Make prayer a priority in your life. Ask God to show you his love and to give you the eyes to see and the ears to hear him. Remember the prayer from scripture “Lord, I believe. Help my unbelief” (Mark 9:24). You’re not the first to struggle with faith.
3) Engage in Spiritual Reading
Let’s face it, we live in a post-Christian society that militates against God and faith in so many ways. The news reports on the ugliest side of human nature. Our entertainment glorifies sin. It’s no accident. The prince of this world, as Jesus referred to Satan, wants us to focus on evil and to challenge our faith in God’s goodness. But that myopic view is a lie. Unless we do something to counter that we risk becoming the devil’s chew toy.
Holy Scripture, lives of the saints, and great spiritual writers like Augustine or Aquinas, C.S. Lewis and Chesterton, and more contemporary writers like Fulton Sheen or Scott Hahn are all great choices. Even ten minutes a day can be a powerful inoculation against a culture of disbelief and a great impetus to faith.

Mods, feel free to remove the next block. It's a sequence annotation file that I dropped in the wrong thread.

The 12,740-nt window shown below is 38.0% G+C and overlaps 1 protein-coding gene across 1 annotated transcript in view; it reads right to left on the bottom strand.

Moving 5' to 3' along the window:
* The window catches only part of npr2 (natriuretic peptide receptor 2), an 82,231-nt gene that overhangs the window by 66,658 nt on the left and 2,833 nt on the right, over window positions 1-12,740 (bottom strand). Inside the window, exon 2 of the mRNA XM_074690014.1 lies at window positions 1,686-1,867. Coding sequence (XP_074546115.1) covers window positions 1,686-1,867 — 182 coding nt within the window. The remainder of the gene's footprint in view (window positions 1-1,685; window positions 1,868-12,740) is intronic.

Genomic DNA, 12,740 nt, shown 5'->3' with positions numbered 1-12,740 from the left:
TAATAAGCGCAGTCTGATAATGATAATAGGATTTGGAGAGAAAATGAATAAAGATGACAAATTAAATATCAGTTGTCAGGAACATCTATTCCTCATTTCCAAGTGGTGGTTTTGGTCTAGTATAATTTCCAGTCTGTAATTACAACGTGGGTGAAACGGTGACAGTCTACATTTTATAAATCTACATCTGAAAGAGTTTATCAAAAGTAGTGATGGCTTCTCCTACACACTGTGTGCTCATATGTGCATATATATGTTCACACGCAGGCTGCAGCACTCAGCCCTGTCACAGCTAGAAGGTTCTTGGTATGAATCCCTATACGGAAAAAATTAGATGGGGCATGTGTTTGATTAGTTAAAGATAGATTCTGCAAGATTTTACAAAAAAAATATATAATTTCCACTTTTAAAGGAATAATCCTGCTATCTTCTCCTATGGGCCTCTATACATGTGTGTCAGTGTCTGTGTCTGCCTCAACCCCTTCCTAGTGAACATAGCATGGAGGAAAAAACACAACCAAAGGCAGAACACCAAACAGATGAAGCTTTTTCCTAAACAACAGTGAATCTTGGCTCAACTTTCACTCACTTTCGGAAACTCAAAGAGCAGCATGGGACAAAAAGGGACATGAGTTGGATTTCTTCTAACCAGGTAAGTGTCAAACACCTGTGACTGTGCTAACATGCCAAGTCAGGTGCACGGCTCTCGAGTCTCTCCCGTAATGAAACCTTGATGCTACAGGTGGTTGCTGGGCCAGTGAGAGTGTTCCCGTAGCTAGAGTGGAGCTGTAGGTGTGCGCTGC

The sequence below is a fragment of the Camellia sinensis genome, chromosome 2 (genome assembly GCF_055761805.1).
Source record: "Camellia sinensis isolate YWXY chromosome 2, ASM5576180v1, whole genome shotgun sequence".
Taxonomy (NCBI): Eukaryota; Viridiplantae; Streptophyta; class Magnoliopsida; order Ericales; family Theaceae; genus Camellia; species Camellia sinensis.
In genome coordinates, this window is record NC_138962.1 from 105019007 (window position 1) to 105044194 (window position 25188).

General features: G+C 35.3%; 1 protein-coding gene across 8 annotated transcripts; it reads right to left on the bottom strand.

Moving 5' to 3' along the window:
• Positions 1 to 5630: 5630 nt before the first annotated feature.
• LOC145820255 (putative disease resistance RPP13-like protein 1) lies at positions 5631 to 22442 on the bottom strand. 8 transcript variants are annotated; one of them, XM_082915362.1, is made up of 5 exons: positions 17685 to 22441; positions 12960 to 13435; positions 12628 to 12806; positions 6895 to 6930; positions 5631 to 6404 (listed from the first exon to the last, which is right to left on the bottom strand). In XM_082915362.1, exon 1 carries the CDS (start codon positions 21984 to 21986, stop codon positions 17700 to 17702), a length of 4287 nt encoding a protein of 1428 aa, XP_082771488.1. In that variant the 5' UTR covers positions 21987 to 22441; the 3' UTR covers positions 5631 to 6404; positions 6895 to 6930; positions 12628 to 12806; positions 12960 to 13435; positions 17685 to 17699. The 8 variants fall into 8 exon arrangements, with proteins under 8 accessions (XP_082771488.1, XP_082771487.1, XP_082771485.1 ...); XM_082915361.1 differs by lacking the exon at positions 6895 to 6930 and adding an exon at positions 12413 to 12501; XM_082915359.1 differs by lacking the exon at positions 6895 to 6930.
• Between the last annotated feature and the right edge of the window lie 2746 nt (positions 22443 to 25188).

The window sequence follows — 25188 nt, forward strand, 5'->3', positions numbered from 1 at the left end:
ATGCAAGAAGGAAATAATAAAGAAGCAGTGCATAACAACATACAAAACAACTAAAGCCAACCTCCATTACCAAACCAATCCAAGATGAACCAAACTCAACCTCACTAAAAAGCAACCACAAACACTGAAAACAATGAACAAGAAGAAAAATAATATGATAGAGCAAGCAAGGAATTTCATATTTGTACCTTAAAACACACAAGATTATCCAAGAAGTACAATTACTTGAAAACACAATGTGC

4) Back Up
As much as we are locked in the present moment, our lives are unfolding in an eternal plan. The moments we spend on earth pass quickly. Judging your life only on its apparent value in the here and now is a disservice. Reviewing it from heaven will help us to see how all of the pieces fit—the triumphs as well as the sorrows. We will literally re-view it—see it from a different perspective. But why wait until then?
In therapy we often re-view one’s past to understand it better. Christian therapy has the added benefit of helping you to re-view it from a faith perspective as well.
Remember, nothing is wasted in God’s economy, and no suffering or trial is without merit or meaning. St. Therese of Lisieux dreamed of being a missionary but died of tuberculosis at the age of 24, never having left the convent walls. Leaving it there may seem like a failure, but her devotees will tell you otherwise. Her mission only began here and continues to shower blessings on earth.
So back up—get a bigger perspective and experience God’s love in your life.